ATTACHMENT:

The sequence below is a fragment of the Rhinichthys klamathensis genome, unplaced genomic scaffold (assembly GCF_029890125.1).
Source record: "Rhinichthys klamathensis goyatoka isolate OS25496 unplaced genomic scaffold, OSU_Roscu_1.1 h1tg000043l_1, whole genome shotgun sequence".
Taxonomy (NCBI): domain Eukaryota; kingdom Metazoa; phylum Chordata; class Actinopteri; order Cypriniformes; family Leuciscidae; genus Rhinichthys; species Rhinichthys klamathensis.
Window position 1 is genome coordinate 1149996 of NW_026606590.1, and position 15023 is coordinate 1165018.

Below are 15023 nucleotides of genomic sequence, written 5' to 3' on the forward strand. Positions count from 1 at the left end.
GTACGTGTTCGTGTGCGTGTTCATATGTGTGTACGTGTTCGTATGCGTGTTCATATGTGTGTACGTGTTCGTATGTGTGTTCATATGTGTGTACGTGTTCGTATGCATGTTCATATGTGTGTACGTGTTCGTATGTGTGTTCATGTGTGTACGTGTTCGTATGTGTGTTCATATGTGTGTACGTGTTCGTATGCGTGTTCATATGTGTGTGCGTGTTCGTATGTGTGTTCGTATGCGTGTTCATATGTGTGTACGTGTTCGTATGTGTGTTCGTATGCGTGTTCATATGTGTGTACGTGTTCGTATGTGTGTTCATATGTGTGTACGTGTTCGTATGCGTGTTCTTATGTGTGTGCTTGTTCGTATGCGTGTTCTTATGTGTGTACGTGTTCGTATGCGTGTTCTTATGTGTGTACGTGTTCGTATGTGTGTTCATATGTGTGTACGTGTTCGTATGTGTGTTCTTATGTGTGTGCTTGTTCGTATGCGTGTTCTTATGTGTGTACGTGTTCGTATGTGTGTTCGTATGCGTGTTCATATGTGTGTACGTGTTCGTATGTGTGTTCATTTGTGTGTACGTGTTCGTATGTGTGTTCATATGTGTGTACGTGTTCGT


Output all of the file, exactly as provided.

The sequence below is a fragment of the Rhinichthys klamathensis genome, unplaced genomic scaffold (assembly GCF_029890125.1).
Source record: "Rhinichthys klamathensis goyatoka isolate OS25496 unplaced genomic scaffold, OSU_Roscu_1.1 h1tg000043l_1, whole genome shotgun sequence".
Taxonomy (NCBI): domain Eukaryota; kingdom Metazoa; phylum Chordata; class Actinopteri; order Cypriniformes; family Leuciscidae; genus Rhinichthys; species Rhinichthys klamathensis.
Window position 1 is genome coordinate 1149996 of NW_026606590.1, and position 15023 is coordinate 1165018.

Below are 15023 nucleotides of genomic sequence, written 5' to 3' on the forward strand. Positions count from 1 at the left end.
GTACGTGTTCGTGTGCGTGTTCATATGTGTGTACGTGTTCGTATGCGTGTTCATATGTGTGTACGTGTTCGTATGTGTGTTCATATGTGTGTACGTGTTCGTATGCATGTTCATATGTGTGTACGTGTTCGTATGTGTGTTCATGTGTGTACGTGTTCGTATGTGTGTTCATATGTGTGTACGTGTTCGTATGCGTGTTCATATGTGTGTGCGTGTTCGTATGTGTGTTCGTATGCGTGTTCATATGTGTGTACGTGTTCGTATGTGTGTTCGTATGCGTGTTCATATGTGTGTACGTGTTCGTATGTGTGTTCATATGTGTGTACGTGTTCGTATGCGTGTTCTTATGTGTGTGCTTGTTCGTATGCGTGTTCTTATGTGTGTACGTGTTCGTATGCGTGTTCTTATGTGTGTACGTGTTCGTATGTGTGTTCATATGTGTGTACGTGTTCGTATGTGTGTTCTTATGTGTGTGCTTGTTCGTATGCGTGTTCTTATGTGTGTACGTGTTCGTATGTGTGTTCGTATGCGTGTTCATATGTGTGTACGTGTTCGTATGTGTGTTCATTTGTGTGTACGTGTTCGTATGTGTGTTCATATGTGTGTACGTGTTCGT